Question: Confession to doctor | The accused was admitted to a hospital for treatment. He made a confession of guilt to the medical officer. The doctor told him that it would be better if he tells the truth as to how he received the wounds injuries. Explain whether the confession made to the medical officer is admissible in… Read More »

Question: Confession to doctor | The accused was admitted to a hospital for treatment. He made a confession of guilt to the medical officer. The doctor told him that it would be better if he tells the truth as to how he received the wounds injuries. Explain whether the confession made to the medical officer is admissible in evidence or not. [U.P.H.J.S. 1995 and 1998] Find the answer to the mains question only on Legal Bites. Confession to doctor | [The accused was admitted to a hospital...

Question: Confession to doctor | The accused was admitted to a hospital for treatment. He made a confession of guilt to the medical officer. The doctor told him that it would be better if he tells the truth as to how he received the wounds injuries.

Explain whether the confession made to the medical officer is admissible in evidence or not. [U.P.H.J.S. 1995 and 1998]

Find the answer to the mains question only on Legal Bites. Confession to doctor | [The accused was admitted to a hospital for treatment. He made a confession of guilt to the medical officer… Explain whether the confession made to the medical officer is admissible in evidence or not.]

Answer

Section 21 of the Indian Evidence Act, 1872 pertains to proof of admissions against persons making them and by or on their behalf has three exceptions

  1. An admission may be proved by or on behalf of the person making it, when it is of such a nature that, if the person making it were dead, it would be relevant as between third persons under section 32.
  2. An admission may be proved by or on behalf of the person making it, when it consists of a statement of the existence of any state of mind or body, relevant or in issue, made at or about the time when such state of mind or body existed, and is accompanied by conduct rendering its falsehood improbable.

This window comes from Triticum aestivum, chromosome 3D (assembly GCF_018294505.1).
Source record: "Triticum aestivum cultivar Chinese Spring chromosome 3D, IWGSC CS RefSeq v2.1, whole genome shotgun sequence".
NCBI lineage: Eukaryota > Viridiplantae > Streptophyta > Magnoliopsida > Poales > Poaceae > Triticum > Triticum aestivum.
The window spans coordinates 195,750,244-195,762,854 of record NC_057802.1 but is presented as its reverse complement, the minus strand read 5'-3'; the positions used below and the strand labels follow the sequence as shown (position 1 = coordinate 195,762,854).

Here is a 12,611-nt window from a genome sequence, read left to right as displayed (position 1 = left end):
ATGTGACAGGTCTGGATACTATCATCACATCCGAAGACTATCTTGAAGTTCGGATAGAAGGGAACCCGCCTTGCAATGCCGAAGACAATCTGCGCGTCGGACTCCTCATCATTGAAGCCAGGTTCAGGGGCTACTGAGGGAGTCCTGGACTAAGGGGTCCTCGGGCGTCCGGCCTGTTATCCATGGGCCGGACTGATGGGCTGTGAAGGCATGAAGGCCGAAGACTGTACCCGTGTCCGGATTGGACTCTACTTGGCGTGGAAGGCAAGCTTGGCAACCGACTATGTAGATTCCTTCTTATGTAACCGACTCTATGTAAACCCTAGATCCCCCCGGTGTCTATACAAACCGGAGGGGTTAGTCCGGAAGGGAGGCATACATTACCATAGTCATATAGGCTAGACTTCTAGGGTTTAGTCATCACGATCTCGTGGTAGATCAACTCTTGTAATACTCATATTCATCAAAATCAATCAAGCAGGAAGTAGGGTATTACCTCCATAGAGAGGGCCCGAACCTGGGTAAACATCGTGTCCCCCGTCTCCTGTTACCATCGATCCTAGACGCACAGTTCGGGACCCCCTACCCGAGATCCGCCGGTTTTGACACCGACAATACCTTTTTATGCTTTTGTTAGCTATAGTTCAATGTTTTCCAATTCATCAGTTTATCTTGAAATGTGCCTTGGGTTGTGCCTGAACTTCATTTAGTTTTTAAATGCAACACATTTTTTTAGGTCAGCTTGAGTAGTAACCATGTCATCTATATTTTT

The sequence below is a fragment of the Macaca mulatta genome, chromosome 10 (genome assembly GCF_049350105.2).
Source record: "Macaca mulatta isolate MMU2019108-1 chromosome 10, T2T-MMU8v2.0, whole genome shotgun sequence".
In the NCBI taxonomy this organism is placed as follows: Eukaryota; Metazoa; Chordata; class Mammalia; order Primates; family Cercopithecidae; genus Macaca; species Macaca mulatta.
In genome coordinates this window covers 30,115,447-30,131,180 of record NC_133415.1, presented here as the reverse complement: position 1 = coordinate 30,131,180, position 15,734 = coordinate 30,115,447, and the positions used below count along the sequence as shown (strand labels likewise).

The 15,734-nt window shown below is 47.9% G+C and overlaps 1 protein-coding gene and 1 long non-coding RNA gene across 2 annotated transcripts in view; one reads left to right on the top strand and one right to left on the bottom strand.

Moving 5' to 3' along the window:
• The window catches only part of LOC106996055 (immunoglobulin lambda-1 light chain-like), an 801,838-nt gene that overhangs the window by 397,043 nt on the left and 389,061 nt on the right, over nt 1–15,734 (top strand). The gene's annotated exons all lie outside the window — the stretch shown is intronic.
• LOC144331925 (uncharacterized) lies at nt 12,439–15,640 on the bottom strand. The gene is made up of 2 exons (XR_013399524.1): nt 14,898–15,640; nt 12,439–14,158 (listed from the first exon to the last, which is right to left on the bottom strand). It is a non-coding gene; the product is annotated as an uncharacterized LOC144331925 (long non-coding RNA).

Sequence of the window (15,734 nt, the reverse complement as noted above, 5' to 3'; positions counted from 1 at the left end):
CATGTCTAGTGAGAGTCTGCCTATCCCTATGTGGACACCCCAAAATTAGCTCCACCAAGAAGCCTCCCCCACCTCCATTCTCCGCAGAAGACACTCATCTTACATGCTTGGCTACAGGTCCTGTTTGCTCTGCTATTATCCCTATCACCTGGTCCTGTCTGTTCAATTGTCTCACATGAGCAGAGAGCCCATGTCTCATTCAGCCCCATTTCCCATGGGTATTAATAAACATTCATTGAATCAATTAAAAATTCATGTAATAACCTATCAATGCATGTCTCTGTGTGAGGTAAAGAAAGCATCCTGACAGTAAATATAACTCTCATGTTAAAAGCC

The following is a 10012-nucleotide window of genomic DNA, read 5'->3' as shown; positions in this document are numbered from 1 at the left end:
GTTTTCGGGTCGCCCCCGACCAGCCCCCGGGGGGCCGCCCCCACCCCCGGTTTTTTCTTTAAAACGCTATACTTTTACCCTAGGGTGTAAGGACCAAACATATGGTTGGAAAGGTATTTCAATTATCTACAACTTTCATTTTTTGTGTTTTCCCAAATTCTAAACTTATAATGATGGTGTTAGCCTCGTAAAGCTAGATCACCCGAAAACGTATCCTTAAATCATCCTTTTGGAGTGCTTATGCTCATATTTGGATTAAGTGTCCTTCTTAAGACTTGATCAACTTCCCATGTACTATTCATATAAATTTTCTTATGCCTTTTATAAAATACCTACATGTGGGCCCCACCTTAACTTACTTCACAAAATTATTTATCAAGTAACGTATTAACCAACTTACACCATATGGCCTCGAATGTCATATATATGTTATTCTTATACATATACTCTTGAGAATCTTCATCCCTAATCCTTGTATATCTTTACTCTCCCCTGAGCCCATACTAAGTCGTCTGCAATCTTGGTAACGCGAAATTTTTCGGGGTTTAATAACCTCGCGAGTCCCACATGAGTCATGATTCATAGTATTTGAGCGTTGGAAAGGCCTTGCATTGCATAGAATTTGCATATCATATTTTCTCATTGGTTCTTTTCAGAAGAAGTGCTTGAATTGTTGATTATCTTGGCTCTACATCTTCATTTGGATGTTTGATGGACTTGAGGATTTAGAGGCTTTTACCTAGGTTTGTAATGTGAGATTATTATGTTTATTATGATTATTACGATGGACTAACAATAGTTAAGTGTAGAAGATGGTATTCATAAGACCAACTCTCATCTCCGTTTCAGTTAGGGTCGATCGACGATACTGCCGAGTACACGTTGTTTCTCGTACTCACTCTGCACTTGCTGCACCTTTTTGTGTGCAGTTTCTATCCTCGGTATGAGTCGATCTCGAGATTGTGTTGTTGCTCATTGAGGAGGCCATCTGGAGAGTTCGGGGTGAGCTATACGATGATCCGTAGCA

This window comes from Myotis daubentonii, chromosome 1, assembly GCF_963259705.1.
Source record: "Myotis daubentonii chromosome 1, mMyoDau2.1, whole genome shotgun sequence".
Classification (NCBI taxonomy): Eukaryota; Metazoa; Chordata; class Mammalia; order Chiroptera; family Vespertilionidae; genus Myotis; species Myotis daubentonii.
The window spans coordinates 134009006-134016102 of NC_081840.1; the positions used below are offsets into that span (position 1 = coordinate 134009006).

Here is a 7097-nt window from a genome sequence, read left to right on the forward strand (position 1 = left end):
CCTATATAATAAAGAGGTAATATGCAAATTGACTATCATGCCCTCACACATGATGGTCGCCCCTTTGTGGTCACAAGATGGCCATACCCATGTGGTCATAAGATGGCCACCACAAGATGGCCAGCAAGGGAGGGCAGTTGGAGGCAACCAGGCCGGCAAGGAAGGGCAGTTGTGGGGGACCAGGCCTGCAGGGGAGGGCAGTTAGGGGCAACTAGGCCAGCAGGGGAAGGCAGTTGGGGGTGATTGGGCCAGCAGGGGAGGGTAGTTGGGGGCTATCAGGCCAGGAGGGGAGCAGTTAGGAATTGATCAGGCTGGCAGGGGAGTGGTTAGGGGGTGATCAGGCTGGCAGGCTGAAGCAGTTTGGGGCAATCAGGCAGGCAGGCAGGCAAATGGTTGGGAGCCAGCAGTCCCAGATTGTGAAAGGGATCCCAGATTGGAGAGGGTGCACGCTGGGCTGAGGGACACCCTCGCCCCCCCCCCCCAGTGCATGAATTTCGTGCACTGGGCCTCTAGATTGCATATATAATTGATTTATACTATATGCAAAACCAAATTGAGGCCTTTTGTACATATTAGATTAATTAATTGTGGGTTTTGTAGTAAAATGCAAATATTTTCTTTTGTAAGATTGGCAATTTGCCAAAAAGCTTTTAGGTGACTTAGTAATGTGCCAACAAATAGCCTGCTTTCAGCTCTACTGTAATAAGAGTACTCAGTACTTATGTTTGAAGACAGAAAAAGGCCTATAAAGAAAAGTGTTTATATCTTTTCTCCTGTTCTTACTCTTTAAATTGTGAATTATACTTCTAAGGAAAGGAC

3. An admission may be proved by or on behalf of the person making it if it is relevant otherwise than as an admission.

A confessional statement if not made by the accused under inducement, threat, or promise, is admissible in evidence. An extra-judicial confession though admissible is considered a weak piece of evidence and ordinarily, the Courts would look for other corroboration in order to record a conviction on the strength of such extra-judicial confession.

In the case of Chandubhai Abhesingbhai Chauhan v. State (2013), the court has observed the following:

Extrajudicial confession is normally said to be a weak piece of evidence. It could not be acted upon if it is found lacking in the probability or if it does not inspire confidence. If a confession does (not) violate any one of the conditions operative under Sections 24 to 26 of the Evidence Act, it would be admissible in evidence even then, the court has a duty to consider whether it could be accepted as true. If it casts doubt on the veracity or voluntariness, normally the court would refuse to act upon the confession even if it is found to be admissible in evidence.

One important question, in regard to which the court has to be satisfied with, is whether, when the accused made the confession, he was a free man or his movements were controlled by the police, either by themselves or through some other agency employed by them for the purpose of securing such a confession.

In the present case at hand, as the facts show it is clear that the accused made an extra-judicial confession to the doctor voluntarily as a free agent, not in the presence of police of his agents and that it is not hit by the provisions of Section 26 of the Evidence Act.

The Doctor while examining him had asked him as to what had happened and how he sustained the injuries and he gave the answer in his own words and the Doctor recorded the same. Therefore, this disclosure made by the accused to the Doctor can be relied upon against the accused. So, it will be held admissible in evidence provided it is cogent and reliable evidence.


Important Mains Questions Series for Judiciary, APO & University Exams

  1. Law of Evidence Mains Questions Series Part-I
  2. Law of Evidence Mains Questions Series Part-II
  3. Law of Evidence Mains Questions Series Part-III
  4. Law of Evidence Mains Questions Series Part-IV
  5. Law of Evidence Mains Questions Series Part-V
  6. Law of Evidence Mains Questions Series Part-VI
  7. Law of Evidence Mains Questions Series Part-VII
  8. Law of Evidence Mains Questions Series Part-VIII
  9. Law of Evidence Mains Questions Series Part-IX
  10. Law of Evidence Mains Questions Series Part-X
Updated On 2021-09-29T06:21:25+05:30
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